HttpClient - connection failed (ubidots)

Hello,

Three weeks ago I saw the new “smart planter” from parrot (CES 2015) and decided to do something like that with the Spark. I bought the sensors: DHT22, photodetector and moisture and a small pump (like the one in the aquarium). The Spark read the parameters and decide when to water the plants (when there is low value of water in the sand). In the end, for reading all the parameters timeline I am sending the data to “ubidots”. It all worked fine till two days ago, when the HttpClinet start to fail.
Although I changed a little bit the code, I didn’t touch the part of the “message and sending code”. I tried to: check again the code, do reset, factory reset and burn again and after all that, try to go back to the basic and burn the HttpClient example application and it still doesn’t work. What can I do?

Hi @itayd100,

Last month we discussed in this thread about the stability of the Spark when sending continuous HTTP requests. Following the suggestions there, I re-wrote the code to connect the Spark to Ubidots (below). Basically, it uses the function “sprintf” instead of concatenating strings to setup the HTTP request body, which does a better handling of the internal memory allocation.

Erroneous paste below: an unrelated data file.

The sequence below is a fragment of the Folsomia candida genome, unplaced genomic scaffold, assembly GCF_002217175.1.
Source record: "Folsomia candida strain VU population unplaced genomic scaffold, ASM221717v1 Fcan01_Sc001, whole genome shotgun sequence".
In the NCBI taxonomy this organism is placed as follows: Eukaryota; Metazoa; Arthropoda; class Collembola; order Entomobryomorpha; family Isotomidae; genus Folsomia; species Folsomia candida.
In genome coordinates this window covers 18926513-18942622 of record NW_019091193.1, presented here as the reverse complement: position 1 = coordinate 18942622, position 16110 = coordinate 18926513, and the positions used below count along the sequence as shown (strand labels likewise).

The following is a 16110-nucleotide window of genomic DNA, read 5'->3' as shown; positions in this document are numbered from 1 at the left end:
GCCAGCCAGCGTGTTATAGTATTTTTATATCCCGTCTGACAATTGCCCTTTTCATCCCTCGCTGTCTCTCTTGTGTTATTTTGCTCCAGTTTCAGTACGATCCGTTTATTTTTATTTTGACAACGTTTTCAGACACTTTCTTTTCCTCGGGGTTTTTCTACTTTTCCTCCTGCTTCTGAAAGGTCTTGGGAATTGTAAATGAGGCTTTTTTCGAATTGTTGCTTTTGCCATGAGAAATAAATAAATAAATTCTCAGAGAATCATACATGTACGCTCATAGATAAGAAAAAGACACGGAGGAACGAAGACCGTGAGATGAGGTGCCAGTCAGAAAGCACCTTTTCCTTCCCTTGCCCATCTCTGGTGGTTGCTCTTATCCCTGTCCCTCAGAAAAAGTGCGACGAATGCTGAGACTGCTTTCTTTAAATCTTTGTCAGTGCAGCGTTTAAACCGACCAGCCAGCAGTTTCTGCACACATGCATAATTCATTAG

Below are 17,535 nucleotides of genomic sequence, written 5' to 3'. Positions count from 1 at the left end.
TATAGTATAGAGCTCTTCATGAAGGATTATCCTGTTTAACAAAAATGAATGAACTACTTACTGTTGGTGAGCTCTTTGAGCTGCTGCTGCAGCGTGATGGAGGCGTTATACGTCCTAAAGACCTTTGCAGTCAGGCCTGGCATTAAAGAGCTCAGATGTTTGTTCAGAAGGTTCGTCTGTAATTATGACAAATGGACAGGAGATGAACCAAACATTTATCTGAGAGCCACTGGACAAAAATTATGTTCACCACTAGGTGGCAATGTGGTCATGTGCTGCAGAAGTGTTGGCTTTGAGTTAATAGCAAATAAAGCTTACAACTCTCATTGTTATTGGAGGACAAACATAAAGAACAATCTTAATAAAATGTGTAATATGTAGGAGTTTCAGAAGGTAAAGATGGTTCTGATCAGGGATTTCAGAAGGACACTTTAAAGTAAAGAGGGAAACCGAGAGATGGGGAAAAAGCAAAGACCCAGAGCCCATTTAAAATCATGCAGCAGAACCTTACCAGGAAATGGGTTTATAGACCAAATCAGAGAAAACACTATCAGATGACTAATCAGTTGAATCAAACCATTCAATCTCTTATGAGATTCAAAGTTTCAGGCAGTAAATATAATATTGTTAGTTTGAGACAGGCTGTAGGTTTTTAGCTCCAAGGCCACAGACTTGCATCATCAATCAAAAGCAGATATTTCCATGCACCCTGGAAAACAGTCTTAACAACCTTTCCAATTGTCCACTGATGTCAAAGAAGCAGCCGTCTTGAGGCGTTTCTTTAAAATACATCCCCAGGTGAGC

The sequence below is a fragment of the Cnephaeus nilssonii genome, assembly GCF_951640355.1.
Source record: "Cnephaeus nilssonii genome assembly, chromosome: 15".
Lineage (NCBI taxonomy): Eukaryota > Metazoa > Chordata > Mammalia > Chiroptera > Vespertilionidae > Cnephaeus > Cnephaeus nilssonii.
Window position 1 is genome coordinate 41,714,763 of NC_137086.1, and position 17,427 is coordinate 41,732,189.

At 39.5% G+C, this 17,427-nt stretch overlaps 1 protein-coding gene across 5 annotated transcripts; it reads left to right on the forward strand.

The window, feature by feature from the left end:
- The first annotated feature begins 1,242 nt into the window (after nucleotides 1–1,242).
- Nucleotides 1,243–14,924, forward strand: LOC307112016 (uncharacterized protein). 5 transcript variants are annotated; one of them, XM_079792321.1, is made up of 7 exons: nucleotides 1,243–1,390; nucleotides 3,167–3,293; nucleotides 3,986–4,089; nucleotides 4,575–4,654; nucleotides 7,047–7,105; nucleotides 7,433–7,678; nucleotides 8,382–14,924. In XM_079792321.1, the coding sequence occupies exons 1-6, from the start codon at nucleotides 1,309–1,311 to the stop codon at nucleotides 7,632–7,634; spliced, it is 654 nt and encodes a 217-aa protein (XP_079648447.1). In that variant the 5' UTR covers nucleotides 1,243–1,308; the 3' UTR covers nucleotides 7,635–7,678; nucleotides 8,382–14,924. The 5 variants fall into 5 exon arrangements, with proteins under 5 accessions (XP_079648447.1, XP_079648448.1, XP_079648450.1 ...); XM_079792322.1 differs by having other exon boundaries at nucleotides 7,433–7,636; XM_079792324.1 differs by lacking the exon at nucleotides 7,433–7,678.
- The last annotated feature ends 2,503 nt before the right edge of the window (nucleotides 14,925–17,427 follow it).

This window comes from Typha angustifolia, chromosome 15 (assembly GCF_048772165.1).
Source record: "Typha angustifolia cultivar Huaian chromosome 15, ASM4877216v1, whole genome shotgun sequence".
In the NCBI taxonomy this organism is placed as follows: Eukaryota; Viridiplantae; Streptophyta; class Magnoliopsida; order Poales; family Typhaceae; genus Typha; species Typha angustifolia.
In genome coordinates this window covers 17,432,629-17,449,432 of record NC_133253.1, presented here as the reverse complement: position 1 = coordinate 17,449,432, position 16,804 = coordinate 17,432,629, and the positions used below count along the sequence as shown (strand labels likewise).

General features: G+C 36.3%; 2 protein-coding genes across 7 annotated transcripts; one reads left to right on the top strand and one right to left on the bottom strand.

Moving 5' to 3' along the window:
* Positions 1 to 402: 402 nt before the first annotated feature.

#include "HttpClient/HttpClient.h"

/**
* Declaring the variables.
*/
HttpClient http;

#define VARIABLE_ID "xxxxxxxxxx"
#define TOKEN "xxxxxxxxxxxxxxxxxxxxxx"

float voltage = 0.0;
char resultstr[64];

// Headers currently need to be set at init, useful for API keys etc.
http_header_t headers[] = {
      { "Content-Type", "application/json" },
      { "X-Auth-Token" , TOKEN },
    { NULL, NULL } // NOTE: Always terminate headers will NULL
};

http_request_t request;
http_response_t response;

void setup() {
    pinMode(A0, INPUT);
    request.hostname = "things.ubidots.com";
    request.port = 80;
    //Serial.begin(9600);
}

void loop() {

    // Get variable

    voltage = analogRead(A0);

    // Send to Ubidots

    request.path = "/api/v1.6/variables/"VARIABLE_ID"/values";
    sprintf(resultstr, "{\"value\":%.4f}",voltage);
    request.body = resultstr;

    http.post(request, response, headers);

    //Serial.println(response.status);

    //Serial.println(response.body);

    delay(1000);
}

Has it stopped completely? whats the core doing? a red SOS? or is it just not connecting?

there is a nice tool here you can use to test the cc3k is still working correctly… let us know how you get on